Shiras moose occupy the southernmost part of moose country in North America. They live in the Rocky Mountains of the western U.S. and Canada. They are also the smallest moose that live in North America, but don’t let that fool you. Shiras bulls can weigh up to 1,200 pounds and stand 6 feet at the shoulder.
A hunter named Jim Hall set the SCI record for the largest Shiras moose with a bull taken in Washington in 2018. It weighed between 650 and 700 pounds and scored 504 7/8 inches. John M. Oakley took the B&C record Shiras with a .270 in 1952. He took the bull in Green River Lake, Wyoming and it scored 205 4/8 points on the B&C scale.
Size Compared to Other Animals
So, how big are moose when compared to other animals? Here are a few examples, from elephants to horses.
Compared to an Elephant
At nearly 7 feet tall and 1,600 pounds, an average bull Alaska moose is dwarfed by the biggest of all land animals, the African elephant. Elephants grow up to 13 feet tall and weigh from 5,000 to 14,000 pounds.
Compared to Bison
Bison don’t grow as tall as moose, but they do get heavier. That said, they don’t beat the moose by much, especially when you consider Debra Card’s record Alaska moose weighed 1,800 pounds. Bison can grow to around 2,000 pounds and stand 6 feet at the shoulder.
Compared to Elk
Bull moose knock bull elk out of the park. A big elk can weigh just over 1,000 pounds with a shoulder height of around 5 feet tall. That’s about the same size as a female Alaska moose. Even a bull Shiras moose is bigger than a bull elk.
Compared to a Horse
The average quarter horse is around the size of a bull Shiras moose at 1,200 pounds. Fun fact, a New Brunswick man named John Connell actually saddled and regularly rode a moose in the early 1900s. The biggest horse ever was an English shire gelding named Sampson. It was born in Bedfordshire U.K. in 1846 and weighed a whopping 3,359 pounds. At 7 ft 2.5 inches tall at the shoulder, Sampson was a few inches shorter than the biggest Alaska bull moose on record.
Compared to Humans
When it comes to height, the tallest human ever (Robert Pershing Wadlow, 8 feet 11 inches) beats the tallest moose ever (7 foot 7 inches tall). Compared to the average height of a human being, the average bull moose has us beat by around a foot. In terms of weight, the heaviest moose on record beats the heaviest human (Jon Brower Minnoch, who at one point weighed approximately 1,400 pounds) by about 400 pounds. When Alaska moose are born, they weigh about 28 pounds, which is about as much as a 3-year-old person. After that, moose start packing on the pounds fast. They start by gaining 2 pounds per day and later put on 5 pounds a day. By comparison, the average human child will put on about 5 pounds per year between the ages of 2 and 5.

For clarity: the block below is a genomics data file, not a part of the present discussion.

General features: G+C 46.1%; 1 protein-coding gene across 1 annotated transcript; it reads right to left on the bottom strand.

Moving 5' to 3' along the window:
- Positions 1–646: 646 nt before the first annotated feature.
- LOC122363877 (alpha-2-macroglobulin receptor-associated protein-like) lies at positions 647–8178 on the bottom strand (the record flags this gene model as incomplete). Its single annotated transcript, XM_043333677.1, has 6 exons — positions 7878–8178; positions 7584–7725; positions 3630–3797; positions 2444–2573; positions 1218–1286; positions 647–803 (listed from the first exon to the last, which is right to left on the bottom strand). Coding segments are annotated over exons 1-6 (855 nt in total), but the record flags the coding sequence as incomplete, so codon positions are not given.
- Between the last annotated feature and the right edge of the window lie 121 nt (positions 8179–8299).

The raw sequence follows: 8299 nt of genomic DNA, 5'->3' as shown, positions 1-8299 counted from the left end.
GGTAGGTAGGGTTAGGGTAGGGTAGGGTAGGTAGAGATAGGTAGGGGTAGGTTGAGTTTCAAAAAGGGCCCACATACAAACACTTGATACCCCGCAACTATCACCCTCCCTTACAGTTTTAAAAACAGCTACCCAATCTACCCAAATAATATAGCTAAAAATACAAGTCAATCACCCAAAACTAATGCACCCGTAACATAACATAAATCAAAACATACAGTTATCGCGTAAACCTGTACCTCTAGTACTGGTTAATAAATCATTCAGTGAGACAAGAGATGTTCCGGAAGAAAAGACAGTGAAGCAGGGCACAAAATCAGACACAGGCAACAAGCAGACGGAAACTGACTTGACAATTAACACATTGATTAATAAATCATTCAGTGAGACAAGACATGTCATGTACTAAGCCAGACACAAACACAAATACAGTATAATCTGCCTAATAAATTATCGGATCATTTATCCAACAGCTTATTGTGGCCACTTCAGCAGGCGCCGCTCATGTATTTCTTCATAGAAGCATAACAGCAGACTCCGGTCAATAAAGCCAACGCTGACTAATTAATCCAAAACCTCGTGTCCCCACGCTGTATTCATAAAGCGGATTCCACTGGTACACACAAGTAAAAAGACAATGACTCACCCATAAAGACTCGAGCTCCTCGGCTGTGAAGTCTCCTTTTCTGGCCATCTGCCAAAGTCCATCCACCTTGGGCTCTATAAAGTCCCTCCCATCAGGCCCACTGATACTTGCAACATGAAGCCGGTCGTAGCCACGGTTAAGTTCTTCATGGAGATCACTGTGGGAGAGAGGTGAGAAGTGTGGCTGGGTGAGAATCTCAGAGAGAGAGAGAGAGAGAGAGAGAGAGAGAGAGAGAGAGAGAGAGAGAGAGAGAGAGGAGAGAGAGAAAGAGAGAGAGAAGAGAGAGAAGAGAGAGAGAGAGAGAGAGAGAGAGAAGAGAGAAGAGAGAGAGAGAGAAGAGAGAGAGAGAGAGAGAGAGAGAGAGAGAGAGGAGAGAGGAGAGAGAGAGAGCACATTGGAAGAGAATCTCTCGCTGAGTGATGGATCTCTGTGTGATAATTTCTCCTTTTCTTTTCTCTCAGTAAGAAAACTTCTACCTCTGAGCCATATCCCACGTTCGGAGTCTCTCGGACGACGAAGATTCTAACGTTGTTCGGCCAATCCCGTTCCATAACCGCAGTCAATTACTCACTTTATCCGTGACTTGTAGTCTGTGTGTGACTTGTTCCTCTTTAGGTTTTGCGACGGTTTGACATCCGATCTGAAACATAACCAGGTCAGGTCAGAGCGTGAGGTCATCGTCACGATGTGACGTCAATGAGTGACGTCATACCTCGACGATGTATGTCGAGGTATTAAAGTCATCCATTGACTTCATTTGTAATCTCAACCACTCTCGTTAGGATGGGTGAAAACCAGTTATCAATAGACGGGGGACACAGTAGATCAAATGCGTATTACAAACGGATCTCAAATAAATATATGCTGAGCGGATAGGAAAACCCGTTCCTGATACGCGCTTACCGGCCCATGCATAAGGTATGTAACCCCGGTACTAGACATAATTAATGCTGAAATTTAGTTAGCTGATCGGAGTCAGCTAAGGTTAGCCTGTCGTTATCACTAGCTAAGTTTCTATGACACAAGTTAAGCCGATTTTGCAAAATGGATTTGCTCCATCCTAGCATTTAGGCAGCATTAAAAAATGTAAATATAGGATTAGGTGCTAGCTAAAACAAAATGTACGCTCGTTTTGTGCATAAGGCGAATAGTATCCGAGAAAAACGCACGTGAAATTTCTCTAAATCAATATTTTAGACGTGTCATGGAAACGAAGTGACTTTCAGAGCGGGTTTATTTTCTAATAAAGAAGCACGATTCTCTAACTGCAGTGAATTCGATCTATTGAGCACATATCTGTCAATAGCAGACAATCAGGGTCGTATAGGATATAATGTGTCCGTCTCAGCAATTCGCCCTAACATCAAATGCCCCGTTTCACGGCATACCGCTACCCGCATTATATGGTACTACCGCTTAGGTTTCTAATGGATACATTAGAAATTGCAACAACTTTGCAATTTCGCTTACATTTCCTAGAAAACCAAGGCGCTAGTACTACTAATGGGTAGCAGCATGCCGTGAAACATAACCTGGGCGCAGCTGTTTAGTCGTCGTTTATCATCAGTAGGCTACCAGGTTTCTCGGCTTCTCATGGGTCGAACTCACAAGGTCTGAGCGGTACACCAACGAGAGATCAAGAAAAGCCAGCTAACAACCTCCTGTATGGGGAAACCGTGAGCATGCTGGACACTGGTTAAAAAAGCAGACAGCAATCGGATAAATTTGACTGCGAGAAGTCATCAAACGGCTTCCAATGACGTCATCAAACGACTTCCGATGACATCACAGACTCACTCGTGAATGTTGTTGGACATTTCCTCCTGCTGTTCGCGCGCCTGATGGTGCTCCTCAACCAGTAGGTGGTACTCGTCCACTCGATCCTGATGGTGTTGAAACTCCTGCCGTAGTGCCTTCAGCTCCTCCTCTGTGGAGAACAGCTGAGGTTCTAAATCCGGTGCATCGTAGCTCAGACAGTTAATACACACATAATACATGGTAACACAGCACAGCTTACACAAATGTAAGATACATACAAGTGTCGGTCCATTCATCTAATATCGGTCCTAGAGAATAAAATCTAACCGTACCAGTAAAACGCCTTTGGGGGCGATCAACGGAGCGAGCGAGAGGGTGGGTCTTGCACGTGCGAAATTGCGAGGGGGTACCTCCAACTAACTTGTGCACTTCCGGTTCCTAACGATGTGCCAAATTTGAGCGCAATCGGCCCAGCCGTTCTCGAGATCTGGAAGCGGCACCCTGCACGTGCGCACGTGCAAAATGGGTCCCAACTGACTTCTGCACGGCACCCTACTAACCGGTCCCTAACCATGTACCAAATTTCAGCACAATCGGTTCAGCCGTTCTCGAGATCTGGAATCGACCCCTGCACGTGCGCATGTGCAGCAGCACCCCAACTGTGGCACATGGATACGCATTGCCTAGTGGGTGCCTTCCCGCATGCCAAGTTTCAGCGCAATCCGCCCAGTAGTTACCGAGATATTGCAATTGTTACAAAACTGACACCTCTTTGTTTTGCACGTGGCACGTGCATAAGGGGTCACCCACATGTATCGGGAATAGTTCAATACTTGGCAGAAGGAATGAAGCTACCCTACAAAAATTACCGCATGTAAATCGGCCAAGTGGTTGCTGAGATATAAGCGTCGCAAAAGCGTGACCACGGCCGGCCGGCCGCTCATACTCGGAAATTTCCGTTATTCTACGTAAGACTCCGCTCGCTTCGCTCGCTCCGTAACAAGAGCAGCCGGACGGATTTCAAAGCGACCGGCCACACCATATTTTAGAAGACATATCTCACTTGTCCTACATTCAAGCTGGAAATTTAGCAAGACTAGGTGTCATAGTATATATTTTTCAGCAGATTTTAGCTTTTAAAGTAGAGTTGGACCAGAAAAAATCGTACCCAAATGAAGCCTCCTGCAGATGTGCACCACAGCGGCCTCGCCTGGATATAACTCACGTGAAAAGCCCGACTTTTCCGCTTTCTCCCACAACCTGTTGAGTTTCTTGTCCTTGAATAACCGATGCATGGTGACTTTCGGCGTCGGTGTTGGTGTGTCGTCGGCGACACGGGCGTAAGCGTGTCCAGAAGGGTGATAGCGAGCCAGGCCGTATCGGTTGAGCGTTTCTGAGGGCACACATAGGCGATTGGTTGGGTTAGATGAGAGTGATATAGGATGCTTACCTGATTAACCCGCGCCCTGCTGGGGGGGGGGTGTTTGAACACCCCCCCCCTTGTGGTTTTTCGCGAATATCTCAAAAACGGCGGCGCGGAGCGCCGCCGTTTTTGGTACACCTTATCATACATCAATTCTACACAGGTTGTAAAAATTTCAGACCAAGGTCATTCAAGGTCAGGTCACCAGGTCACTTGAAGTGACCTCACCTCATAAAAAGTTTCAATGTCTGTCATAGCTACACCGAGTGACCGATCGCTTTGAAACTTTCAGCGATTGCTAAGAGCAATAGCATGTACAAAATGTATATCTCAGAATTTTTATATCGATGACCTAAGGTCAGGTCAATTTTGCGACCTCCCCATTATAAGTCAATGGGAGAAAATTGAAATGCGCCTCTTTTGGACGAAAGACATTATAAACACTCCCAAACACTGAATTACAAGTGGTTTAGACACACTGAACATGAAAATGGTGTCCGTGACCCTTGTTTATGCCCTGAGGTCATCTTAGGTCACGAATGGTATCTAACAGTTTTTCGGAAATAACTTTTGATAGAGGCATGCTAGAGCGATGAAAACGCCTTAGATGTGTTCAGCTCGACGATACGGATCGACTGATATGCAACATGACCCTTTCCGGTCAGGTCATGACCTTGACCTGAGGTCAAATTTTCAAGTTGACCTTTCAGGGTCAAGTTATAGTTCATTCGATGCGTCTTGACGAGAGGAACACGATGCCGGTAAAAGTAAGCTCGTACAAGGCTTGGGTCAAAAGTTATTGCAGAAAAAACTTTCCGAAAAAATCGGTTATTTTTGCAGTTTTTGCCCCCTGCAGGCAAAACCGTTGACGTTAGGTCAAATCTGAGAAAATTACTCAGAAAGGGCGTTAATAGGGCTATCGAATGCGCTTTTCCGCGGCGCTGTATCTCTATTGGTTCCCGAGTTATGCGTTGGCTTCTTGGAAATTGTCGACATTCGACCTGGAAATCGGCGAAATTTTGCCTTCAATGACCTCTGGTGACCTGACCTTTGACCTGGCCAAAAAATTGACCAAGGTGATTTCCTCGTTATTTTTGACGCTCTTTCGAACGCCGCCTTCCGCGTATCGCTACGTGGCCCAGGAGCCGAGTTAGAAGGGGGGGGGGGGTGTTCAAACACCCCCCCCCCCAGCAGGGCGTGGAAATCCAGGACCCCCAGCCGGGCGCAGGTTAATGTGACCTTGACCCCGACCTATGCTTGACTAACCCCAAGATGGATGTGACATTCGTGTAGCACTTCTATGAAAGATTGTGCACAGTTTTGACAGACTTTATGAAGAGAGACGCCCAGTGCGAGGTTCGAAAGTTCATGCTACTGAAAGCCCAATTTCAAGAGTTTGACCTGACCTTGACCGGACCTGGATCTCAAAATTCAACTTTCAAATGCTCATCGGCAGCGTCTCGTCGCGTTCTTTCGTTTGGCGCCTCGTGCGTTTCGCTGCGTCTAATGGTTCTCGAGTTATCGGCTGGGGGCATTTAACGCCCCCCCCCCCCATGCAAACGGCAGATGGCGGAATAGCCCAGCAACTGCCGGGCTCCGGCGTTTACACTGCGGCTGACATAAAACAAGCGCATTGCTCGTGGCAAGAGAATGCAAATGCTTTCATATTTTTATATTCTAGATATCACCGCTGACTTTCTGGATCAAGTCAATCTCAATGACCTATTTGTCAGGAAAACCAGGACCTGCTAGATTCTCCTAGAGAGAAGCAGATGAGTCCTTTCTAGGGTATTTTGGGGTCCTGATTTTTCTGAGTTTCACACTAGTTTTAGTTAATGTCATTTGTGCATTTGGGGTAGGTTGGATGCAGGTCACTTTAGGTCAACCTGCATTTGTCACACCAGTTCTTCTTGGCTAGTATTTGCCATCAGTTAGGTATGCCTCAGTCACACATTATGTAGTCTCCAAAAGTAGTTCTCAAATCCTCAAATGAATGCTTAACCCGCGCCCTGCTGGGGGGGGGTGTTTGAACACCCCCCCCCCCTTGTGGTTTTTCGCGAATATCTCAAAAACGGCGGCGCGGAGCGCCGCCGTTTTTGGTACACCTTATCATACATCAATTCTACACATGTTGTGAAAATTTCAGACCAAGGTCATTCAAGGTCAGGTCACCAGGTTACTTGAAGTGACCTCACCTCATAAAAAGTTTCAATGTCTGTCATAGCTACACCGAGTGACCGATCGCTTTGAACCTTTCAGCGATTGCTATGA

Five Cool Facts
1) Moose antlers are among the fastest-growing animal tissues on Earth.
Moose shed their antlers annually, like other deer. What’s most impressive about moose antlers, though, is how quickly they grow back. Moose may put on bone the fastest out of all deer, adding up to a pound of antler per day and up to 80 pounds over the course of a summer.
2) Moose injure more people than bears do.
Moose aren’t out to get us; they’re just big, and they can be territorial. There are also more moose than bears in the wild. In Alaska, for example, moose injure five to 10 people every year on average. That’s more than both grizzly and black bear attacks statewide.
3) They are the biggest of all deer.
We said it before and we’ll say it again. Moose are deer and they’re the biggest deer out there. It would take 53 South American pudus—the smallest of all deer—to weigh as much as one bull moose. On average, moose weigh around 10 times more than the average whitetail. That’s a lot of venison.
4) A five-day-old moose calf can outrun a human.
Baby moose grow up fast in the wild with all manner of predators out to get them. Just five days after being born, a moose calf can run faster than the average human top speed of 8 miles per hour. Adult moose can charge at around 35 mph for short distances. That’s 10 mph faster than the speed limit in New York City and 8 mph faster than Usain Bolt’s average pace when he set the 100-meter dash world record.
5) They have terrible eyesight.
Moose can’t see very well, but they compensate for this with incredible senses of smell and hearing. Researchers have found that moose can separate smells and determine the directions of smells with their big nostrils and sensitive nasal cavities. Scientists also believe that dish-shaped moose antlers help amplify the sounds of calling females, giving the solitary bulls a boost in hearing come mating season.